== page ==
Sure Start programmes, in common with a number of other government interventions, are highly—some feel too—outcome focused. There are a set of objectives that relate to children's social and emotional development, health, and ability to learn, and the strengthening of communities. The objectives are linked to targets: some rather “hard” measures, such as a 5% reduction in low birth weight babies; some more process driven, such as parenting support and information available for all parents. Delivering good outcomes will be a tall order when we know that modest interventions normally have modest effects, and although the funds are considerable in relation to past funding for early years work, the gains currently hoped for are substantial.
The objectives are:
To improve social and emotional development
To improve health
To improve the ability to learn
To strengthen families and communities
To increase productivity of operations.
Some of the targets are described above. The targets for the final, rather mysteriously described objective are to make sure that 250 programmes get off the ground in England, and 100% of families in the areas targeted are in contact with Sure Start within two months of a baby's birth. The final target in the operational objective is to have an evaluation strategy in place by 2000–01.
This last is key if we are to have an understanding of whether Sure Start is achieving its goals, and will be a considerable task. As well as looking at outcomes, processes need exploration. What actually works in getting projects up and running, and parents and children engaged? In order to explore what the evaluation might look like, a development project coordinated by the Centre for Longitudinal Studies at the Institute of Education, is in progress.7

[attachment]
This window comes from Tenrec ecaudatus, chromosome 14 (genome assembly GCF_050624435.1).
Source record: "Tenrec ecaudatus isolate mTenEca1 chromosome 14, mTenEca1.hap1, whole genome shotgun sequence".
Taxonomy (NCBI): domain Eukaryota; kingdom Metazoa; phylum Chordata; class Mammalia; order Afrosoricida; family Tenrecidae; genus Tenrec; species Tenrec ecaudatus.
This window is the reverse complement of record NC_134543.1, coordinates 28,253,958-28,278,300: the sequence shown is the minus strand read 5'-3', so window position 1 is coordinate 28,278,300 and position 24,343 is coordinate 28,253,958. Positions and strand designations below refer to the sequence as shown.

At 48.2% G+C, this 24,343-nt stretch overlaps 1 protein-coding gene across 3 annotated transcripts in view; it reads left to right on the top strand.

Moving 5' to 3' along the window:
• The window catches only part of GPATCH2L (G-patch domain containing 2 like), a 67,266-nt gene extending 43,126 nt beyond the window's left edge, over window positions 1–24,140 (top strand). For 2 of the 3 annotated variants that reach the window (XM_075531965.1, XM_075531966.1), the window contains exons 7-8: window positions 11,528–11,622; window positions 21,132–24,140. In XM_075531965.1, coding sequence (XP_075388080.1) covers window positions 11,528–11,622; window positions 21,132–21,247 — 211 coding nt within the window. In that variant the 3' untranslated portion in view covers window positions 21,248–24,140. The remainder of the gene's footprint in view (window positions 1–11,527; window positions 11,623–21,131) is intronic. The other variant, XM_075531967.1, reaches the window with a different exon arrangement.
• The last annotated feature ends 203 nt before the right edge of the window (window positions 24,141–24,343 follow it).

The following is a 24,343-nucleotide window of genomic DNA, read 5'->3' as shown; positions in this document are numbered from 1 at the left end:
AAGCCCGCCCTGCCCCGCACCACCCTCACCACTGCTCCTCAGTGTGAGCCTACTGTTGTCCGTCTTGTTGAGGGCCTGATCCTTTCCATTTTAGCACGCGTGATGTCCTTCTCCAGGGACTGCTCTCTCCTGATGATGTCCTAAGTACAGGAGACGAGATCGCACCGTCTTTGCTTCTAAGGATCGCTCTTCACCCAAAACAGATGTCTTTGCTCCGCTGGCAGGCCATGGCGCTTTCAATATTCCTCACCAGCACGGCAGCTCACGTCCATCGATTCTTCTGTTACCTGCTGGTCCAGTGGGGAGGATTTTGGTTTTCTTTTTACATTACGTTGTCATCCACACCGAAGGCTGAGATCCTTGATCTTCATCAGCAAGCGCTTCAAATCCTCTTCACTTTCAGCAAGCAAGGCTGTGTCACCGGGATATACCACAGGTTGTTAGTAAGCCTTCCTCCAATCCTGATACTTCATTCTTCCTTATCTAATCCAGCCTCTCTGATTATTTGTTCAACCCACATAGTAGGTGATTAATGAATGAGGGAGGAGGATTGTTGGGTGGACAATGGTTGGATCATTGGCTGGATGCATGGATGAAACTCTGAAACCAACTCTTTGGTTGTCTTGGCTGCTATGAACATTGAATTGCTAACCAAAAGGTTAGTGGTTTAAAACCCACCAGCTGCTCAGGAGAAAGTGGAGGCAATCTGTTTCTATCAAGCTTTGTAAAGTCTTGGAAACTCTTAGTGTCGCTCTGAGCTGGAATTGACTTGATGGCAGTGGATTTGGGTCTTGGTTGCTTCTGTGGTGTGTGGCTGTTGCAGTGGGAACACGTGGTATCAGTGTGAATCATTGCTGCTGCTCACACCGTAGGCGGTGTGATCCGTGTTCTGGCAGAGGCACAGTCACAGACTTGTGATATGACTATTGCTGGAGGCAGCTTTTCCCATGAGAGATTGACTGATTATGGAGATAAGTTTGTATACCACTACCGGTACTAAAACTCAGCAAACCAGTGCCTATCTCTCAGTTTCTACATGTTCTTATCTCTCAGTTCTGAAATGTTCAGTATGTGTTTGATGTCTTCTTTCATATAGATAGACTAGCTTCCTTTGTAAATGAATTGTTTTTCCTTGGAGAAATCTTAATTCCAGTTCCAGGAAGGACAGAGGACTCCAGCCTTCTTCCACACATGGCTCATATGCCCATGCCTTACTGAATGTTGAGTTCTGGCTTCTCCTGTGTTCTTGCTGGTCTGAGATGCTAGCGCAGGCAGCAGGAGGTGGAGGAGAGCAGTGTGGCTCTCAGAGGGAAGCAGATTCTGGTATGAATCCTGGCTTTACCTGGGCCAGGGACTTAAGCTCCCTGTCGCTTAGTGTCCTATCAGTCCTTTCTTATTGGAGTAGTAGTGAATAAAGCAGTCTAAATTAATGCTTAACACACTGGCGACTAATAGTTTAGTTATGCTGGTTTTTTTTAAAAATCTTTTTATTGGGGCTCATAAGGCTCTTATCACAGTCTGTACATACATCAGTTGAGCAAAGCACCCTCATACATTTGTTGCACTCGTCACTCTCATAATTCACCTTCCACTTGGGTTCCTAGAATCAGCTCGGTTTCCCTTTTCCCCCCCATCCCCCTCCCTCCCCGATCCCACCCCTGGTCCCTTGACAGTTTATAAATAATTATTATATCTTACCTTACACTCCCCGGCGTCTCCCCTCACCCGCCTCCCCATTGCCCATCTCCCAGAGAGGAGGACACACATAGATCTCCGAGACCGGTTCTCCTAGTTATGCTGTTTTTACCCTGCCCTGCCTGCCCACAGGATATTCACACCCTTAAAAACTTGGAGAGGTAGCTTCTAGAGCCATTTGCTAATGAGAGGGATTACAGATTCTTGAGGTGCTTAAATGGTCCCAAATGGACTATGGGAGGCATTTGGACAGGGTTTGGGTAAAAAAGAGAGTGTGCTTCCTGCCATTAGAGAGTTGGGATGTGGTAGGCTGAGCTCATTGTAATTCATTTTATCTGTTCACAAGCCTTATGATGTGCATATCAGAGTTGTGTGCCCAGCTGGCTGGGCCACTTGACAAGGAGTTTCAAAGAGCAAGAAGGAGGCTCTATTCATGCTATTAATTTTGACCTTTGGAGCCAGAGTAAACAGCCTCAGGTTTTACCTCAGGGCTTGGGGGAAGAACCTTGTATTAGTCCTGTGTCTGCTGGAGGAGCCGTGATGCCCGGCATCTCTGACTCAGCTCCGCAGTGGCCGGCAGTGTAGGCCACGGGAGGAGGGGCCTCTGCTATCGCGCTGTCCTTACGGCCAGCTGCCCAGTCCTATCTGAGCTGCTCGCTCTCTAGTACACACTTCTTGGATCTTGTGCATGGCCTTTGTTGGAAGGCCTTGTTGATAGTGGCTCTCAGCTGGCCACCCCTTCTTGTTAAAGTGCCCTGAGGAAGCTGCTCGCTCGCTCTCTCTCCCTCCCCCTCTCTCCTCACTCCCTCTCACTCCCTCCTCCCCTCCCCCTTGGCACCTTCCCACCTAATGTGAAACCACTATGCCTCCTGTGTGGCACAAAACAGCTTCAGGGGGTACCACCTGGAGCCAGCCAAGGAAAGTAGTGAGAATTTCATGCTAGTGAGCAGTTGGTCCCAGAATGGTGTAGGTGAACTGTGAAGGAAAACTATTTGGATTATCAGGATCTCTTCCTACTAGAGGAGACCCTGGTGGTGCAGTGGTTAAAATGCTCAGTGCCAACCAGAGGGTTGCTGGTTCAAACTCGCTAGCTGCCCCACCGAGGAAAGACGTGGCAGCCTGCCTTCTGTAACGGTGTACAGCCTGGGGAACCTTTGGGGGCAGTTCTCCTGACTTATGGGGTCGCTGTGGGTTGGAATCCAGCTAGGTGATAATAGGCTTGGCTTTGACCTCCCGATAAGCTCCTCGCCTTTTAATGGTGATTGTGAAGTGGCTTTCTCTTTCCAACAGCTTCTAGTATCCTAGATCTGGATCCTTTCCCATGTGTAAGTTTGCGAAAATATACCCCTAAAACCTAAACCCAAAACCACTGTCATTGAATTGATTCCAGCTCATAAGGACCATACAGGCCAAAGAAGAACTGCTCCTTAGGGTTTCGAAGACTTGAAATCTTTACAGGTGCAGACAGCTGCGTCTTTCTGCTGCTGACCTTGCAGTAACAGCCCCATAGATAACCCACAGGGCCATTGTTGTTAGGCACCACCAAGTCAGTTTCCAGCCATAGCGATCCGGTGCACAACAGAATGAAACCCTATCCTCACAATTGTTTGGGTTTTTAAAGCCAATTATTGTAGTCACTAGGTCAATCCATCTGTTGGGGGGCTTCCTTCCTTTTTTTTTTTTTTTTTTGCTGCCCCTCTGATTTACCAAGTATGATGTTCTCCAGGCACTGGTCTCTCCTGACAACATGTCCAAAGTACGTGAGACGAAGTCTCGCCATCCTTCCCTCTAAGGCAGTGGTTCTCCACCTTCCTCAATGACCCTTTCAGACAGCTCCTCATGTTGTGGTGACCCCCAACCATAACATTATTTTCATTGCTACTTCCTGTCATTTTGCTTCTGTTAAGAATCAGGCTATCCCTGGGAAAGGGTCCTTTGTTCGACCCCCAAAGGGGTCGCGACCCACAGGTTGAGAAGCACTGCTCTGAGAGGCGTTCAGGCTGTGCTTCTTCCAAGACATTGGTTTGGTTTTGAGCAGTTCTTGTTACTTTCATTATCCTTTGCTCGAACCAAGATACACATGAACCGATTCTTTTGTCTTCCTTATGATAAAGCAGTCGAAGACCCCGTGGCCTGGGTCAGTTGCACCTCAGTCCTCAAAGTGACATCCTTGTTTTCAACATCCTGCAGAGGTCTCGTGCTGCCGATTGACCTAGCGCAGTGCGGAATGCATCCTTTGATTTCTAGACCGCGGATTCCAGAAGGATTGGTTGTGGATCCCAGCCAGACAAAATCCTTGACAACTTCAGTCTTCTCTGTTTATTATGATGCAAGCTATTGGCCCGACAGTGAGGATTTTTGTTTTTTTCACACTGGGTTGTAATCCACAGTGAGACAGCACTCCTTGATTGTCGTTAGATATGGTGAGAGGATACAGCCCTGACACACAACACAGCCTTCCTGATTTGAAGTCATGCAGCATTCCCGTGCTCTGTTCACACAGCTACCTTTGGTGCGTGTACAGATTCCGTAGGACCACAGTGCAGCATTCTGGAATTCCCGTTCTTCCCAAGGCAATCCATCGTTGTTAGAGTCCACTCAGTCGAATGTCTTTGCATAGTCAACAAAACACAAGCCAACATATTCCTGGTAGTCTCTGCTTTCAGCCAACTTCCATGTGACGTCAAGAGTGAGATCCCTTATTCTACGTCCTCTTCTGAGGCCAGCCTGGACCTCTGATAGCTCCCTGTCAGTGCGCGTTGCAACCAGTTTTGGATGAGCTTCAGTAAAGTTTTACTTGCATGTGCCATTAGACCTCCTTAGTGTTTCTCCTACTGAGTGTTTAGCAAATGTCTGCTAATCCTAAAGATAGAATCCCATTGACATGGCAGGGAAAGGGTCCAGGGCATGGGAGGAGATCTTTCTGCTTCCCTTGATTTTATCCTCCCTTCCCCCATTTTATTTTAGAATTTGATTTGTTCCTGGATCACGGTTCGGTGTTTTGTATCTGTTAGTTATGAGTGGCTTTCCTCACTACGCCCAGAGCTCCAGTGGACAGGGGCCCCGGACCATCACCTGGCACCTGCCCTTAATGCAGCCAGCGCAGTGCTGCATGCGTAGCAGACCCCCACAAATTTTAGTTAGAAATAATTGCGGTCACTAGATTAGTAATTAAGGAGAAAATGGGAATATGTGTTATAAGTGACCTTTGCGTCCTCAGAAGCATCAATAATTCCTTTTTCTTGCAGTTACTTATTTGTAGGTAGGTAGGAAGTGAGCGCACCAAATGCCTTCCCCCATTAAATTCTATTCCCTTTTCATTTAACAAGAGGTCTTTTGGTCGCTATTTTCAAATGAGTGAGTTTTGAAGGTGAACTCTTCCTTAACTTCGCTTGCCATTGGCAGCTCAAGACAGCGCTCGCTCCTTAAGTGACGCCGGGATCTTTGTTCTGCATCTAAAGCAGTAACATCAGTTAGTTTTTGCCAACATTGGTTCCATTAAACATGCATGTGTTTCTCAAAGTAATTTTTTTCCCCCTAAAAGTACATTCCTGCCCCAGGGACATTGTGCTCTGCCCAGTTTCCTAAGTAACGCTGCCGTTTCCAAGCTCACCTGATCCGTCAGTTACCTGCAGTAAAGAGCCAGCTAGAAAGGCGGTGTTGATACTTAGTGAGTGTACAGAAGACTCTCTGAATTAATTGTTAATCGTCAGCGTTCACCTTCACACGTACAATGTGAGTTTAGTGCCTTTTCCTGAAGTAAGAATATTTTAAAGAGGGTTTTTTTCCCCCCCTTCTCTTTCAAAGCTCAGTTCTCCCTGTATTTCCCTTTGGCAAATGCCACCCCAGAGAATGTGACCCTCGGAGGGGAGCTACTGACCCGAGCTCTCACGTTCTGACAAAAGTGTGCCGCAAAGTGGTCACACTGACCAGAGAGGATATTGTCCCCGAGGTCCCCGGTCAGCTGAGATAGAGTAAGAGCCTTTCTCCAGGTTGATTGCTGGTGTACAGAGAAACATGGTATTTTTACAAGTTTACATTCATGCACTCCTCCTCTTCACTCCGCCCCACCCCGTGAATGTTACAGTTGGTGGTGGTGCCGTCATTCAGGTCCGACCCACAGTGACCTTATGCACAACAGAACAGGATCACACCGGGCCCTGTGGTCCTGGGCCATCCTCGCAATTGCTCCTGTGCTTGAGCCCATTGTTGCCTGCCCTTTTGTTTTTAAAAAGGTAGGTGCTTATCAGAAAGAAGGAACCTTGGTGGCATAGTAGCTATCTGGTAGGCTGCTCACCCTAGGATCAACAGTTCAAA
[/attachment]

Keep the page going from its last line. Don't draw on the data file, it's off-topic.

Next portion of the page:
Why might we expect Sure Start to have beneficial effects?
Sure Start is unusual as a UK policy initiative in taking as a starting point robustly evaluated interventions.1 The guidance for the first wave of projects suggests that: “Decisions about the services provided ... should be based on existing best practice and, where approaches have been rigorously evaluated, on what works in promoting the development of young children”.3
An extensive literature links early disadvantage with later effects on health and wellbeing.8 9 The cohort studies indicate that parental interest in, and enthusiasm for, education, offer the best protection from disadvantage in the long term.10 11Children fortunate enough to have this help tend strongly to do better in educational attainment12 and in due course, such children as adults are more likely to be enthusiastic about their own children's education.13 Those who go on to gain qualifications have much better chances in health14 as well as in occupation and income.10 The most important protective factors for children in terms of health appear to be those which optimise growth and development before birth and in early childhood.15 All of this suggests that early investment “works” both for current wellbeing and later outcomes.16 17